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John Kyl: From "Up or Down Vote" to Filibuster Bluster

May 26, 2009

Back in 1998, Arizona Senator John Kyl was one of 28 Republicans to oppose the nomination Sonia Sotomayor to the Second Circuit Court of Appeals. But while he was one of the most ardent voices demanding an "up or down vote" for President Bush's judicial selections in 2005, since November Kyl has been threatening to filibuster President Obama's picks for the Supreme Court.
The latest shot across the bow from Kyl, the Senate's #2 ranking Republican, came on Sunday, just two days before Obama's announcement this morning regarding Judge Sotomayor:

Sen. Jon Kyl made clear he would use the procedural delay if Obama follows through on his pledge to nominate someone who takes into account human suffering and employs empathy from the bench. The Arizona Republican acknowledged that his party likely does not have enough votes to sustain a filibuster, but he said nonetheless he would try to delay or derail the nomination if Obama ventures outside what Kyl called the mainstream.
"We will distinguish between a liberal judge on one side and one who doesn't decide cases on the merits but, rather, on the basis of his or her preconceived ideas," Kyl said.

As it turns out, Kyl within days of Barack Obama's election fired the first salvo in the coming judicial war. Addressing the conservative Federalist Society in November (a group whose leading lights includes C. Boyden Gray, who once insisted "No judge has ever been defeated by a filibuster"), Kyl regurgitated tried and untrue Republican sound bite about so-called "judicial activism." Kyl warned his audience that he would filibuster Supreme Court nominees he deemed too liberal:

Kyl, Arizona's junior senator, expects Obama to appoint judges in the mold of U.S Supreme Court Justices Ruth Bader Ginsburg, David Souter and Stephen Breyer. Those justices take a liberal view on cases related to social, law and order and business issues, Kyl said.
"He believes in justices that have empathy," said Kyl, speaking at a Federalist Society meeting in Phoenix. The attorneys group promotes conservative legal principles.
Kyl said if Obama goes with empathetic judges who do not base their decisions on the rule of law and legal precedents but instead the factors in each case, he would try to block those picks via filibuster.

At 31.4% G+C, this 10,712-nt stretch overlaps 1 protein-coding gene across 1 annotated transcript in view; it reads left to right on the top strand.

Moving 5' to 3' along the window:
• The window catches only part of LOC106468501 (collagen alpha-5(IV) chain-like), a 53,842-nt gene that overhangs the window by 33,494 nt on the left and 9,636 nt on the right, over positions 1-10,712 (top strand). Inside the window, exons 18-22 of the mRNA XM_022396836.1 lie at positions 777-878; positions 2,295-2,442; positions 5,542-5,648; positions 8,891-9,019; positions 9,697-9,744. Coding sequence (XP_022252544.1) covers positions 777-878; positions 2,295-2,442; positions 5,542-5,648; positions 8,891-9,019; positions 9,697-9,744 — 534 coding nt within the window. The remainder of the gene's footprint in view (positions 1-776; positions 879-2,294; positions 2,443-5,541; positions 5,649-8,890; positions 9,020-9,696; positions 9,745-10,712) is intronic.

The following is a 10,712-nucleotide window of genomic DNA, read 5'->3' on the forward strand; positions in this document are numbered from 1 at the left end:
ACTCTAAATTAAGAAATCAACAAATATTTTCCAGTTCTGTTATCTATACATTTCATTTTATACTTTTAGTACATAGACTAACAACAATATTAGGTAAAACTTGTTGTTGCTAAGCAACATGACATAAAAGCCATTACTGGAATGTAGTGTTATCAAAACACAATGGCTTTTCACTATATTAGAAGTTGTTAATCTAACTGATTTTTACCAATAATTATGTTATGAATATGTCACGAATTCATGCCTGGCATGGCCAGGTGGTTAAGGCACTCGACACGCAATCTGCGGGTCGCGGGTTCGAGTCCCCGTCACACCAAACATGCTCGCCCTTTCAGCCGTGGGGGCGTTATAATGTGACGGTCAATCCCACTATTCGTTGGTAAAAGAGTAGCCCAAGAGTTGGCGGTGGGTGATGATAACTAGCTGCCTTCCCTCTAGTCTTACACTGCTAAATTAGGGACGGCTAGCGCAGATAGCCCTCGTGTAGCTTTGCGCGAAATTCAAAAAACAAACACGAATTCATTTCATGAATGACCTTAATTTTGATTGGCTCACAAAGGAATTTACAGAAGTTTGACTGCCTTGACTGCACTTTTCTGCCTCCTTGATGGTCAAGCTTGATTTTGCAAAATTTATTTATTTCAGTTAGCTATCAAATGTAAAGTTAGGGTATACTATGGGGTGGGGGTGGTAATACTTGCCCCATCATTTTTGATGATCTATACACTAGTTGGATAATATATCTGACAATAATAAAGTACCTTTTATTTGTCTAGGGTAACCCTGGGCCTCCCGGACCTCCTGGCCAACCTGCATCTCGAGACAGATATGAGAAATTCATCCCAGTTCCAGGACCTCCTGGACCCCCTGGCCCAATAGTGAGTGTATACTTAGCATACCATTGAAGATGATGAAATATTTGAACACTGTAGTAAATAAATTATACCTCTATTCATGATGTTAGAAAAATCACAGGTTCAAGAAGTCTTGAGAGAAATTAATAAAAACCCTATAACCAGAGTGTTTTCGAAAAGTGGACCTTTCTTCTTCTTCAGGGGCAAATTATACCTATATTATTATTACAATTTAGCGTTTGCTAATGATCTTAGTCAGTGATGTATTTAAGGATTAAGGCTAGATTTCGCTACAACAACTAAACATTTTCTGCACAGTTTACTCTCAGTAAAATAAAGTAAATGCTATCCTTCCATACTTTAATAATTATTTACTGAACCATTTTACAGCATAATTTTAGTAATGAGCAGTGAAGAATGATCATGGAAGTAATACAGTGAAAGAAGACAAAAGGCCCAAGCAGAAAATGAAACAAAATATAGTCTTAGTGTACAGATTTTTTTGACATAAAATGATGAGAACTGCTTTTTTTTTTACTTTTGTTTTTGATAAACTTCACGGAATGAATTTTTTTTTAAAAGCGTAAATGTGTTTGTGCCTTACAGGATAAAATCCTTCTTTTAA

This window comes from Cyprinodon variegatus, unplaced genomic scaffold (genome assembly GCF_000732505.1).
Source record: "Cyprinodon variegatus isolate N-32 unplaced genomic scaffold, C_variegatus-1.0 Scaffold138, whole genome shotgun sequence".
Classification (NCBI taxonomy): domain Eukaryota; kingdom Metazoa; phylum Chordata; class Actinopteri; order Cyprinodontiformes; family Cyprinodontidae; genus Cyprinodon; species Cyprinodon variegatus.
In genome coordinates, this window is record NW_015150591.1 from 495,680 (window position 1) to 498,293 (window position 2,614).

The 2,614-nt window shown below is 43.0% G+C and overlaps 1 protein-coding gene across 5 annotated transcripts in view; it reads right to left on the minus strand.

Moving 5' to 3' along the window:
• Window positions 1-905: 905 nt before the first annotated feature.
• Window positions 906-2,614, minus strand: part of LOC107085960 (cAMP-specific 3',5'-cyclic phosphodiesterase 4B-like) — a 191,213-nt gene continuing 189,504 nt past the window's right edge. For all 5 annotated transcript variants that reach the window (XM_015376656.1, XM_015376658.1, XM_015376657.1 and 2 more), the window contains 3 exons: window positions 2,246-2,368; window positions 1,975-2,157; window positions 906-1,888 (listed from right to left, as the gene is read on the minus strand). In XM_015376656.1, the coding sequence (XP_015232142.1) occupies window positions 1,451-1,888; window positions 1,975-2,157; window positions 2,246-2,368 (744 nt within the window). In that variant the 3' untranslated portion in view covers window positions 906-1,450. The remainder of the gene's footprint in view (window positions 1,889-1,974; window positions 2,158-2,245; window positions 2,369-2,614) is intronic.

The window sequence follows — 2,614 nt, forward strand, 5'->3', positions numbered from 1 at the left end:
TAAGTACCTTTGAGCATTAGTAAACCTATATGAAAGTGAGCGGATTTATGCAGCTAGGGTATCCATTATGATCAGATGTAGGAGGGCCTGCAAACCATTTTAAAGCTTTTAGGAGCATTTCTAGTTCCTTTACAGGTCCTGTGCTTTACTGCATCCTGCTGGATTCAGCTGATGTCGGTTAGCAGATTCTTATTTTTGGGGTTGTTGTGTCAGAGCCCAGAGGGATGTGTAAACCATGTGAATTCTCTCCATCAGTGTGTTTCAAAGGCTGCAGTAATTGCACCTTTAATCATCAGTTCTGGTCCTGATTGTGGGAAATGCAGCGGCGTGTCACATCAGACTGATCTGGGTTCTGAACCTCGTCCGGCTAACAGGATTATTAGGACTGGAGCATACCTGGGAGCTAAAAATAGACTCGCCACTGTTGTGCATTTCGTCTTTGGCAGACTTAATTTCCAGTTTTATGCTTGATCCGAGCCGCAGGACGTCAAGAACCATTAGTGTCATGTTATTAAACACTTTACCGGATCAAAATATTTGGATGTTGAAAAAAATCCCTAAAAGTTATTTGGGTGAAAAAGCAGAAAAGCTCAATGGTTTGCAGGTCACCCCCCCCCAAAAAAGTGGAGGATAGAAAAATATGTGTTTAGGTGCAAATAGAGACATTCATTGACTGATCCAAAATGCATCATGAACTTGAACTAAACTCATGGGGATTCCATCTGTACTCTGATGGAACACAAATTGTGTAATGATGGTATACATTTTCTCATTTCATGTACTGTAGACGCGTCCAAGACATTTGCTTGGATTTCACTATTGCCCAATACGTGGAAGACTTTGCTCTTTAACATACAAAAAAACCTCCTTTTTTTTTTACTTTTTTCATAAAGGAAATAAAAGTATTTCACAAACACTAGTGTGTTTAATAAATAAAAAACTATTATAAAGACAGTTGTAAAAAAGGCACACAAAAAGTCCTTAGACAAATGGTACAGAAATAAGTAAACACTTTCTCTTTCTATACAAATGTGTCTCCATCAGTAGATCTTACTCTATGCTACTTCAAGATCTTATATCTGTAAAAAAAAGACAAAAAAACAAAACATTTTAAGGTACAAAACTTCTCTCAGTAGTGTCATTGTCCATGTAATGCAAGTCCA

If that seems like a 180 degree turnabout for the junior Senator from Arizona, that's because it is.
Back in 2005, Kyl was at the forefront of then-majority Senate Republicans threatening Democrats with the "nuclear option" rule change to bar future judicial filibusters of Bush appointees. At a November 28, 2005 campaign event for Kyl, President Bush praised his ally's fight to block the filibuster:

"I can't thank Jon Kyl enough for making sure the judges I nominate get a fair hearing and an up or down vote on the floor of the United States Senate."

When now-Justice Samuel Alito came before the Senate Judiciary Committee for his confirmation hearing, Kyl as usual parroted the trusted GOP sound bite:

"I look forward to a dignified hearing followed by a fair up-or-down vote on the Senate floor."

Alas, that was then and this is now. After receiving what President Bush called a "thumping" in the 2006 mid-terms, the Republicans lost their Senate majority. And now, "the Decider" when it comes to Supreme Court nominations is Democrat Barack Obama.
Whether Kyl, former advocate of the so-called "nuclear option" to end the prospect of a judicial filibuster in the Senate, now turns to that very procedural mechanism to block Sotomayor's confirmation remains to be seen. After, rejecting the nation's first Hispanic nominee to the Supreme Court would only deepen the Republican Party's woes among that critical electoral block. And in 1998, several of Kyl's current GOP colleagues, including Olympia Snowe (R-ME), Susan Collins (R-ME), Thad Cochran (R-MS), Orrin Hatch (R-UT) and Richard Lugar (R-IN), voted to put her on the Second Circuit.
Despite his warnings to President Obama, it is John Kyl who has some "preconceived ideas" about who belongs on - or even gets a vote on the Senate floor to join - the Supreme Court. As Kyl put it in April 2005:

"This is strictly about whether or not a minority of senators is going to prevent the president from being able to name and get confirmed judges that he chooses after he's been elected by the American people. And it's never been the case until the last two years that a minority could dictate to the majority what they could do."

2 comments on “John Kyl: From "Up or Down Vote" to Filibuster Bluster”

  1. The Right Wing echo machine has been sounding off about Sotomayor saying she's not equipped with the intellect to be on the Supreme Court--this from the Party of (Yalie Legacy)Dubya, Darth Cheney, and the Forgetful Gonzo! Rush and the boys think she's not bright enough to be white, Anglo-sSxon, and Protestant, methinks! The Party of hate, class warfare, spin is on the move.


Jon Perr
Jon Perr is a technology marketing consultant and product strategist who writes about American politics and public policy.

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